US sportsbooks have recruited three California tribes to support their online sports betting ballot measure in the state.
The operator-backed campaign group Californians for Solutions to Homelessness announced three tribal backers on Monday:
- Big Valley Band of Pomo Indians
- Middletown Rancheria of Pomo Indians
- Santa Rosa Rancheria Tachi Yokut Tribe
Those tribes feature in campaign videos for the operators’ online CA sports betting measure.
Campaign underway for California sports betting
The tribal ad criticized bookmakers for drafting their CA sports betting measure to benefit themselves rather than the homeless. The operator response features tribal chairman Jose Simon III of the Middletown Rancheria of Pomo Indians California.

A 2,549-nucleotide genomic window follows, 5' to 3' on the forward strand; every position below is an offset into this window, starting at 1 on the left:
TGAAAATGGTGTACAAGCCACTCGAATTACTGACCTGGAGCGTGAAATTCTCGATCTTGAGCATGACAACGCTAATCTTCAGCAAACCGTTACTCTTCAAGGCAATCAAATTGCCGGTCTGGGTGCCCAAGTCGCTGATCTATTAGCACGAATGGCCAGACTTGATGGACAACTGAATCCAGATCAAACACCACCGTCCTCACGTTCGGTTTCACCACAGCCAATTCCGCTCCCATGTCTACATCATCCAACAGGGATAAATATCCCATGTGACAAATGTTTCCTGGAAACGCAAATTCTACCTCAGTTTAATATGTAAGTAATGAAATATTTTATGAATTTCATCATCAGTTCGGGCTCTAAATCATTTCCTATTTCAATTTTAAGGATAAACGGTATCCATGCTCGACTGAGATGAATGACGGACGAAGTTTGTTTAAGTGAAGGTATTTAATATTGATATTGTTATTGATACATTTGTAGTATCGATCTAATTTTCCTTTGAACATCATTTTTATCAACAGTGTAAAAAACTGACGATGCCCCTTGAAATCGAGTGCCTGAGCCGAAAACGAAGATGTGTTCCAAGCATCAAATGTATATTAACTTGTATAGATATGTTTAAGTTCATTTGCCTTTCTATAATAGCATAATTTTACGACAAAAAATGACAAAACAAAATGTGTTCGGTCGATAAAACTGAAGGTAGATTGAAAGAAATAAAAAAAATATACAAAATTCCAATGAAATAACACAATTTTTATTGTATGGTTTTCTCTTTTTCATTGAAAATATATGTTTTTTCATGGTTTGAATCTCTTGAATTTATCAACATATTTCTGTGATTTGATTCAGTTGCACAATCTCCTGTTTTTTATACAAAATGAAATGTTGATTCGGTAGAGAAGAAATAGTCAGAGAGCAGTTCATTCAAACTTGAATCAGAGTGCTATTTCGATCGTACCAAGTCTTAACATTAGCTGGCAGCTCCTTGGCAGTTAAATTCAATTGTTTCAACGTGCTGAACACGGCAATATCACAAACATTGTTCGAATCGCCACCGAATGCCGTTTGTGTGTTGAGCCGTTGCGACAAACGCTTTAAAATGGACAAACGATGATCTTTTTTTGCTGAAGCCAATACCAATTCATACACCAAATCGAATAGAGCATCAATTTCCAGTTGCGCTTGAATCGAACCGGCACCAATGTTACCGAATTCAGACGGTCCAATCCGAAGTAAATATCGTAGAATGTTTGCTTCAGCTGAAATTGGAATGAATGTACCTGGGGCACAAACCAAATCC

Simon urges viewers not to believe the “false attacks on the Solutions Act” and a second ad delivers a similar message.
“Tribal leaders support the Solutions Act because it provides hundreds of millions every year for permanent solutions to homelessness, mental health and addiction in California,” Simon said. “The act supports every California tribe, including financially disadvantaged tribes that don’t own big casinos. By taxing and regulating online sports betting for adults 21 and over, we can protect tribal sovereignty and finally do something about homelssness in California. Vote yes on the Solutions Act.”
Devil in the details?
Under the online measure, 85% of online sports betting tax revenue would go toward the homelessness issue. The remaining 15% would go to CA tribes not involved in the industry.
Per analysis from the California Director of Finance, online sports betting could increase state revenues by “mid-hundreds of millions of dollars annually.”
California sports betting battleground
- Bally’s Interactive
- Penn National Gaming
Sportsbook operators and California tribes have pledged to spend at least $100 million each supporting the competing sports betting measures on November’s ballot.
Division among CA tribes
Of the 109 recognized tribes in California, around 25 publicly support the in-person initiative.